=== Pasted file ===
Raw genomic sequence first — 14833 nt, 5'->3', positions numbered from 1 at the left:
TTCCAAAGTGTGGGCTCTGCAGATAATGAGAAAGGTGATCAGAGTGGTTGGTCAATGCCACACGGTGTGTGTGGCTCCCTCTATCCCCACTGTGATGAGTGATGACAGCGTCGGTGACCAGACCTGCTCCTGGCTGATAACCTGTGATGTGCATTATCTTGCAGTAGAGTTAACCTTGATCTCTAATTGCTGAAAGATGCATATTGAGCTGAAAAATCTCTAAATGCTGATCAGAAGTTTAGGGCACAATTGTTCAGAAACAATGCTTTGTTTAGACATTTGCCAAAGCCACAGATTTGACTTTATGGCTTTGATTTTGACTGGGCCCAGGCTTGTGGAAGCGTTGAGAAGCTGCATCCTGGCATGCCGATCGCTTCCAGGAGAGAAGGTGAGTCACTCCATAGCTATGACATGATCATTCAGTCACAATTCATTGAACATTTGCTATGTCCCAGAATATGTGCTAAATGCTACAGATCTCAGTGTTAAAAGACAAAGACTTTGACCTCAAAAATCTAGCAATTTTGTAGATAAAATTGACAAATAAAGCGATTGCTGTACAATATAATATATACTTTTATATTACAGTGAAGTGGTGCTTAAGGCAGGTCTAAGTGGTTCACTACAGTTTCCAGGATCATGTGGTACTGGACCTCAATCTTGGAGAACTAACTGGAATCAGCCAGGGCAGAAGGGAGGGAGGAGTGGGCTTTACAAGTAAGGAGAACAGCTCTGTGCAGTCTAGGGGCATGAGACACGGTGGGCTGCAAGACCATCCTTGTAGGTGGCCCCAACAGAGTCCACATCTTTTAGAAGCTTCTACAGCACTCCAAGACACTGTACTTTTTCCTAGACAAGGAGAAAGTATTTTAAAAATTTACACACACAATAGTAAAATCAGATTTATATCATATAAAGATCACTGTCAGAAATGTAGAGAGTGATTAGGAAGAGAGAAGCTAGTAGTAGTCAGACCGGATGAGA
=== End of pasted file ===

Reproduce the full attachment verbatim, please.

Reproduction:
Raw genomic sequence first — 14833 nt, 5'->3', positions numbered from 1 at the left:
TTCCAAAGTGTGGGCTCTGCAGATAATGAGAAAGGTGATCAGAGTGGTTGGTCAATGCCACACGGTGTGTGTGGCTCCCTCTATCCCCACTGTGATGAGTGATGACAGCGTCGGTGACCAGACCTGCTCCTGGCTGATAACCTGTGATGTGCATTATCTTGCAGTAGAGTTAACCTTGATCTCTAATTGCTGAAAGATGCATATTGAGCTGAAAAATCTCTAAATGCTGATCAGAAGTTTAGGGCACAATTGTTCAGAAACAATGCTTTGTTTAGACATTTGCCAAAGCCACAGATTTGACTTTATGGCTTTGATTTTGACTGGGCCCAGGCTTGTGGAAGCGTTGAGAAGCTGCATCCTGGCATGCCGATCGCTTCCAGGAGAGAAGGTGAGTCACTCCATAGCTATGACATGATCATTCAGTCACAATTCATTGAACATTTGCTATGTCCCAGAATATGTGCTAAATGCTACAGATCTCAGTGTTAAAAGACAAAGACTTTGACCTCAAAAATCTAGCAATTTTGTAGATAAAATTGACAAATAAAGCGATTGCTGTACAATATAATATATACTTTTATATTACAGTGAAGTGGTGCTTAAGGCAGGTCTAAGTGGTTCACTACAGTTTCCAGGATCATGTGGTACTGGACCTCAATCTTGGAGAACTAACTGGAATCAGCCAGGGCAGAAGGGAGGGAGGAGTGGGCTTTACAAGTAAGGAGAACAGCTCTGTGCAGTCTAGGGGCATGAGACACGGTGGGCTGCAAGACCATCCTTGTAGGTGGCCCCAACAGAGTCCACATCTTTTAGAAGCTTCTACAGCACTCCAAGACACTGTACTTTTTCCTAGACAAGGAGAAAGTATTTTAAAAATTTACACACACAATAGTAAAATCAGATTTATATCATATAAAGATCACTGTCAGAAATGTAGAGAGTGATTAGGAAGAGAGAAGCTAGTAGTAGTCAGACCGGATGAGA